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Funding Regulations and Risk Sharing

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  • Colin Pugh
  • Juan Yermo
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    Abstract

    This paper provides a description of the risk-sharing features of pension plan design in selected OECD and non-OECD countries and how they correspond with the funding rules applied to pension funds. In addition to leading to a better understanding of differences in funding rules across countries with developed pension fund systems, the study considers the trend towards risk-based regulation. While the document does not enter the debate over the application of risk-based quantitative funding requirements to pension funds (as under Basel II or Solvency II), it identifies the risk factors that should be evaluated and considered in a comprehensive risk-based regulatory approach, whether prescriptive or principles-based. The three main risk factors identified are the nature of risks and the guarantees offered under different plans designs, the extent to which benefits are conditional and can be adjusted, and the extent to which contributions may be raised to cover any funding gap. In addition, the strength of the guarantee or covenant from the sponsoring employer(s) and of insolvency guarantee arrangements should be carefully assessed when designing funding requirements. Réglementation de la capitalisation et partage des risques Ce document décrit les caractéristiques de la conception des plans de retraite dans un certain nombre de pays appartenant ou non à l‘OCDE en se plaçant sous l‘angle du partage des risques. Il vérifie en outre si ces caractéristiques correspondent aux règles de capitalisation applicables aux fonds de pension. Au-delà de sa contribution à la connaissance des différences entre les règles de capitalisation dans les pays dotés de systèmes développés de fonds de pension, l‘étude examine la tendance à l‘adoption de règles fondées sur les risques. Même si le document n‘entre pas dans le débat sur l‘application de normes quantitatives de capitalisation en fonction des risques (comme le font Bâle II ou Solvabilité II), il identifie les facteurs de risques qui doivent être évalués et examinés dans le cadre d‘une démarche globale de la réglementation fondée sur les risques, que cette démarche soit prescriptive ou qu‘elle repose sur des principes. Les trois principaux facteurs de risques identifiés sont la nature des risques et les garanties proposées par les différents concepts de plans, la conditionnalité et les possibilités d‘ajustement des prestations, et les possibilités de relèvement des cotisations en cas de capitalisation insuffisante. En outre, il convient d‘évaluer soigneusement la solidité de la garantie ou des engagements relevant de la responsabilité du ou des employeurs à l‘initiative du plan lors de la mise au point des conditions de capitalisation.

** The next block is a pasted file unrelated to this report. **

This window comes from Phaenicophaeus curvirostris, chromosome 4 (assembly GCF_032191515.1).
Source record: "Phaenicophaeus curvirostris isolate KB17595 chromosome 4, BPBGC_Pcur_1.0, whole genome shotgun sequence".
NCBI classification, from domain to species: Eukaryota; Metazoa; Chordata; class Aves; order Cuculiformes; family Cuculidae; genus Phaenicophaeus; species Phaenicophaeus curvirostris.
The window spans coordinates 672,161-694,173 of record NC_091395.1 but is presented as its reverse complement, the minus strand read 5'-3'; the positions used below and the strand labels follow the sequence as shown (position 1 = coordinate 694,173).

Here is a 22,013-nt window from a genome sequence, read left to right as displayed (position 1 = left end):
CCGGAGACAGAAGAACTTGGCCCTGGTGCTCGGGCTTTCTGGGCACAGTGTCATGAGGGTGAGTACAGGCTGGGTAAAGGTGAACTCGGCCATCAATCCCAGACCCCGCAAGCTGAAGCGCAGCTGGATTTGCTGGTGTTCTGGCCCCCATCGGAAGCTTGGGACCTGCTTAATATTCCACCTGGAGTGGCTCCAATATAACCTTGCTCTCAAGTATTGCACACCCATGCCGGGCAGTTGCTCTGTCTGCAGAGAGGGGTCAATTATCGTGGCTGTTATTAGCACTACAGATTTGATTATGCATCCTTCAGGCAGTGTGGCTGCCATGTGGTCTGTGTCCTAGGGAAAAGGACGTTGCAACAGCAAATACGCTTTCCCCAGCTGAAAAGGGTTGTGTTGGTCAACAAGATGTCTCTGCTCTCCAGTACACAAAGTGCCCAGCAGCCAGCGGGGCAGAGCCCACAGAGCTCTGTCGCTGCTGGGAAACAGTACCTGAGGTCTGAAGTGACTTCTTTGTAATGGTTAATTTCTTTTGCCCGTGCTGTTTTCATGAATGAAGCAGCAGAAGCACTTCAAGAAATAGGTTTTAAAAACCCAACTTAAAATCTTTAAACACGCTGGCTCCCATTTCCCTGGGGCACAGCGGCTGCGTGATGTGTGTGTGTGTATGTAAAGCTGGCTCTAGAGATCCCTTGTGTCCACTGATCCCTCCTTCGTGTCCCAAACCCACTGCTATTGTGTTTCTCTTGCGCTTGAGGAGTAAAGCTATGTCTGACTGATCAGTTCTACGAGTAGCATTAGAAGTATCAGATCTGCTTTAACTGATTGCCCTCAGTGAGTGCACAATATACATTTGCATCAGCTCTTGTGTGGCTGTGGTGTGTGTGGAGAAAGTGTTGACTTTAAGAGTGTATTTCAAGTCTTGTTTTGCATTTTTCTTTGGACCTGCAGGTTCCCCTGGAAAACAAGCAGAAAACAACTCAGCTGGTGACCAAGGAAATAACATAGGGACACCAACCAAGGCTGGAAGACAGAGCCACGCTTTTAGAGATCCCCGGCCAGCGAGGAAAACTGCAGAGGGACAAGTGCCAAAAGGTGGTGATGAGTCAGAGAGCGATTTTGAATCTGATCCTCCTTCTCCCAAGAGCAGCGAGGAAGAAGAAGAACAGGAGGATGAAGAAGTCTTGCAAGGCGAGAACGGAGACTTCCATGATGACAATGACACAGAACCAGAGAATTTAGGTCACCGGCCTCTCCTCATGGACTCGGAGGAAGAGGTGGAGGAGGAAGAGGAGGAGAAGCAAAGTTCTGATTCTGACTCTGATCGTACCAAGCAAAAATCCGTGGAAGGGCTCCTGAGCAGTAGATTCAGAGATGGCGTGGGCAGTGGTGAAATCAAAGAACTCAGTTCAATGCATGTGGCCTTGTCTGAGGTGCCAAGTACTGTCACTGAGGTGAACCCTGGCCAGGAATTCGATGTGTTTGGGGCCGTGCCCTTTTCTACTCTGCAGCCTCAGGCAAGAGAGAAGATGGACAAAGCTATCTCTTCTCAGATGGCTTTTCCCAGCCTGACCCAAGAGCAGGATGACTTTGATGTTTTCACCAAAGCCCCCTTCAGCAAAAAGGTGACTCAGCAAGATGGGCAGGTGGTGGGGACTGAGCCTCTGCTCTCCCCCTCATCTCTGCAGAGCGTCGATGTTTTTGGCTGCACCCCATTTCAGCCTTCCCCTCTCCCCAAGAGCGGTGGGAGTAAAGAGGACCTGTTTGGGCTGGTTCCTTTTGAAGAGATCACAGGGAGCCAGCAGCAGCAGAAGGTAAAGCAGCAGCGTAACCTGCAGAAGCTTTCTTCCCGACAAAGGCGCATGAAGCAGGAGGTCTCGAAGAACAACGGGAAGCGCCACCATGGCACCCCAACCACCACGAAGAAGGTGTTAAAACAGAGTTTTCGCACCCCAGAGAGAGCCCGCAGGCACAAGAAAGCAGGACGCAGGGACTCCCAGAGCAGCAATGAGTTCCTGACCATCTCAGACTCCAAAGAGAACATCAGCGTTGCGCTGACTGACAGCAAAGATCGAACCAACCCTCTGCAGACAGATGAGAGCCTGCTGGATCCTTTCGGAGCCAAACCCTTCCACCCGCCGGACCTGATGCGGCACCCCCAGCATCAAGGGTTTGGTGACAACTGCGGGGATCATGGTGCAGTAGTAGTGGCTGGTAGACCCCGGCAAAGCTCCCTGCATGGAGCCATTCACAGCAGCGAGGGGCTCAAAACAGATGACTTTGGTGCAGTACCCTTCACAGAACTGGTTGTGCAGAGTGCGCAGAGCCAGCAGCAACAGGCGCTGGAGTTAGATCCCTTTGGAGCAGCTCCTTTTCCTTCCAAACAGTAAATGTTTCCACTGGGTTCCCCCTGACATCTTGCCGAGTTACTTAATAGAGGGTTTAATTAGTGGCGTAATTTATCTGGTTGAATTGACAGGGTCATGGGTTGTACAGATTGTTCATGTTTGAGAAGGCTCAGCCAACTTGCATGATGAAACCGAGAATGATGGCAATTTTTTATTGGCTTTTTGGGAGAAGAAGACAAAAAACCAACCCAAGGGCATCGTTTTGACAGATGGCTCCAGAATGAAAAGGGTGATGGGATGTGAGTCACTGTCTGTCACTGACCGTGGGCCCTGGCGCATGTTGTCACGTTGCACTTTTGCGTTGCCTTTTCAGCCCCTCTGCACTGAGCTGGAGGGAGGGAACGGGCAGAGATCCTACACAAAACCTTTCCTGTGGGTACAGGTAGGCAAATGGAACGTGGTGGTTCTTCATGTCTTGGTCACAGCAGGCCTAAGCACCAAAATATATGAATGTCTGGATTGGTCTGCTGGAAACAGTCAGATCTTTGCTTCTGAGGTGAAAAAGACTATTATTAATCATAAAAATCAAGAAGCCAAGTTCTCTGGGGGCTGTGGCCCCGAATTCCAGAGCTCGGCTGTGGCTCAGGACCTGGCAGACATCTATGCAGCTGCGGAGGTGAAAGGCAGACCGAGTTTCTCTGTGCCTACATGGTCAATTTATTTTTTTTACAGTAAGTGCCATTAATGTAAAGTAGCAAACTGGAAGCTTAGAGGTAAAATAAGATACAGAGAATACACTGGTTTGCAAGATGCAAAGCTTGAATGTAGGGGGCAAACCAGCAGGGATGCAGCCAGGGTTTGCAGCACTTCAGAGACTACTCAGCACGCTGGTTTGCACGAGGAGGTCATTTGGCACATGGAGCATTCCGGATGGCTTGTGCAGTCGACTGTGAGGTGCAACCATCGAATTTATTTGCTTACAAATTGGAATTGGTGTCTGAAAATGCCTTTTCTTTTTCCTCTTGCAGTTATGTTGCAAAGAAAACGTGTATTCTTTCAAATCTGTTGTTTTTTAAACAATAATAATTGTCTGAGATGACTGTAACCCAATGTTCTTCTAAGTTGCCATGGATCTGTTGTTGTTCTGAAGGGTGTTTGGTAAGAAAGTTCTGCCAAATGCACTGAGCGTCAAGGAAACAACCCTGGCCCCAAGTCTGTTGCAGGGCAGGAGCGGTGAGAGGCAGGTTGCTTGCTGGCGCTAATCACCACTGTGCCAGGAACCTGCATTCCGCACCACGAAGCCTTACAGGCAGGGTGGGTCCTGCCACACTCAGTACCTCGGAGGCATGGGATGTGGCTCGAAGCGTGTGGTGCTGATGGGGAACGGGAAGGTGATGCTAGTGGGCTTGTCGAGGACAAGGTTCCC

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    File URL: http://dx.doi.org/10.1787/241841441002
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    Bibliographic Info

    Paper provided by OECD Publishing in its series OECD Working Papers on Insurance and Private Pensions with number 17.

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    Date of creation: Apr 2008
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    Handle: RePEc:oec:dafaab:17-en

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    Related research

    Keywords: pension fund; hybrid plans; funding; defined benefit; fair value; defined contribution; risk sharing; partage des risques; juste valeur; cotisations définies; prestation définie; capitalisation; plans hybrides; fonds de pension;

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    Cited by:
    1. Ponds, E.H.M. & Severinson, C. & Yermo, J., 2012. "Implicit debt in public sector plans: An international comparison," Open Access publications from Tilburg University urn:nbn:nl:ui:12-5452874, Tilburg University.
    2. Dirk Broeders & An Chen, 2008. "Pension regulation and the market value of pension liabilities - a contingent claims analysis using Parisian options," DNB Working Papers 183, Netherlands Central Bank, Research Department.
    3. Ivanka Daneva, 2009. "Investment Risk Management in Private Pension Systems," Economic Thought journal, Bulgarian Academy of Sciences - Economic Research Institute, issue 2, pages 19-34.
    4. Ian Tower & Gregorio Impavido, 2009. "How the Financial Crisis Affects Pensions and Insurance and Why the Impacts Matter," IMF Working Papers 09/151, International Monetary Fund.

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